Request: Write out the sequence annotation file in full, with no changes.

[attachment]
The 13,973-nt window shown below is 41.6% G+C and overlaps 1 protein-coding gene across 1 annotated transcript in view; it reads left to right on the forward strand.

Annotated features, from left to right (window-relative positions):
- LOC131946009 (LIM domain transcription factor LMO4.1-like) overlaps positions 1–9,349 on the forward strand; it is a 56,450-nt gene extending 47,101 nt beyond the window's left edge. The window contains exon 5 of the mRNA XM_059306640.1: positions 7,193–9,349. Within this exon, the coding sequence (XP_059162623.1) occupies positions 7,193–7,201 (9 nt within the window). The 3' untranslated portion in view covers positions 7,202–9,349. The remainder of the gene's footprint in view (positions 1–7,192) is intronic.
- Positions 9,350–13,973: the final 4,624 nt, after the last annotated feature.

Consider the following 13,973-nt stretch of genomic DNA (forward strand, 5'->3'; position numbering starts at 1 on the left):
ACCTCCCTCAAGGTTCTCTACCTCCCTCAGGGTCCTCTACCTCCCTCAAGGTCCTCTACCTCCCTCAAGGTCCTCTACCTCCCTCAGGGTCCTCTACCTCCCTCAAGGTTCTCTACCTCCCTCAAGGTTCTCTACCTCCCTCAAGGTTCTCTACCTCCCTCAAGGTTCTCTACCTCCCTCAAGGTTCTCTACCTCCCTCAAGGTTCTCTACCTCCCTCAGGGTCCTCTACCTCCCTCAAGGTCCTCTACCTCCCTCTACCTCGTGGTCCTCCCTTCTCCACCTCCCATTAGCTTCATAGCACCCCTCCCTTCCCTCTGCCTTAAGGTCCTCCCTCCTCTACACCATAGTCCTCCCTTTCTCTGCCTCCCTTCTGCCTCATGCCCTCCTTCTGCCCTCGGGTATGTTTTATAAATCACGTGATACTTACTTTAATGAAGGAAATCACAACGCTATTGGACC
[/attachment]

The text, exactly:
The 13,973-nt window shown below is 41.6% G+C and overlaps 1 protein-coding gene across 1 annotated transcript in view; it reads left to right on the forward strand.

Annotated features, from left to right (window-relative positions):
- LOC131946009 (LIM domain transcription factor LMO4.1-like) overlaps positions 1–9,349 on the forward strand; it is a 56,450-nt gene extending 47,101 nt beyond the window's left edge. The window contains exon 5 of the mRNA XM_059306640.1: positions 7,193–9,349. Within this exon, the coding sequence (XP_059162623.1) occupies positions 7,193–7,201 (9 nt within the window). The 3' untranslated portion in view covers positions 7,202–9,349. The remainder of the gene's footprint in view (positions 1–7,192) is intronic.
- Positions 9,350–13,973: the final 4,624 nt, after the last annotated feature.

Consider the following 13,973-nt stretch of genomic DNA (forward strand, 5'->3'; position numbering starts at 1 on the left):
ACCTCCCTCAAGGTTCTCTACCTCCCTCAGGGTCCTCTACCTCCCTCAAGGTCCTCTACCTCCCTCAAGGTCCTCTACCTCCCTCAGGGTCCTCTACCTCCCTCAAGGTTCTCTACCTCCCTCAAGGTTCTCTACCTCCCTCAAGGTTCTCTACCTCCCTCAAGGTTCTCTACCTCCCTCAAGGTTCTCTACCTCCCTCAAGGTTCTCTACCTCCCTCAGGGTCCTCTACCTCCCTCAAGGTCCTCTACCTCCCTCTACCTCGTGGTCCTCCCTTCTCCACCTCCCATTAGCTTCATAGCACCCCTCCCTTCCCTCTGCCTTAAGGTCCTCCCTCCTCTACACCATAGTCCTCCCTTTCTCTGCCTCCCTTCTGCCTCATGCCCTCCTTCTGCCCTCGGGTATGTTTTATAAATCACGTGATACTTACTTTAATGAAGGAAATCACAACGCTATTGGACC